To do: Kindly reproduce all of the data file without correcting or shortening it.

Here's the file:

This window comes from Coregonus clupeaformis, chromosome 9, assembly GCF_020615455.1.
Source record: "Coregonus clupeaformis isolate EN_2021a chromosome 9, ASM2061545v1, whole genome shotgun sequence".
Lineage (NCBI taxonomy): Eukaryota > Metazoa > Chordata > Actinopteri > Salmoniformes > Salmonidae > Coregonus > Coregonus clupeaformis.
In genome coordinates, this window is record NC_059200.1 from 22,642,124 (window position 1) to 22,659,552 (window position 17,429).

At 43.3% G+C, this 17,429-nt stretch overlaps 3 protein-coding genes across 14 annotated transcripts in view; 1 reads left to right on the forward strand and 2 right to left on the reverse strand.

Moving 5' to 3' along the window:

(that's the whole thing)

This window comes from Coregonus clupeaformis, chromosome 9, assembly GCF_020615455.1.
Source record: "Coregonus clupeaformis isolate EN_2021a chromosome 9, ASM2061545v1, whole genome shotgun sequence".
Lineage (NCBI taxonomy): Eukaryota > Metazoa > Chordata > Actinopteri > Salmoniformes > Salmonidae > Coregonus > Coregonus clupeaformis.
In genome coordinates, this window is record NC_059200.1 from 22,642,124 (window position 1) to 22,659,552 (window position 17,429).

At 43.3% G+C, this 17,429-nt stretch overlaps 3 protein-coding genes across 14 annotated transcripts in view; 1 reads left to right on the forward strand and 2 right to left on the reverse strand.

Moving 5' to 3' along the window: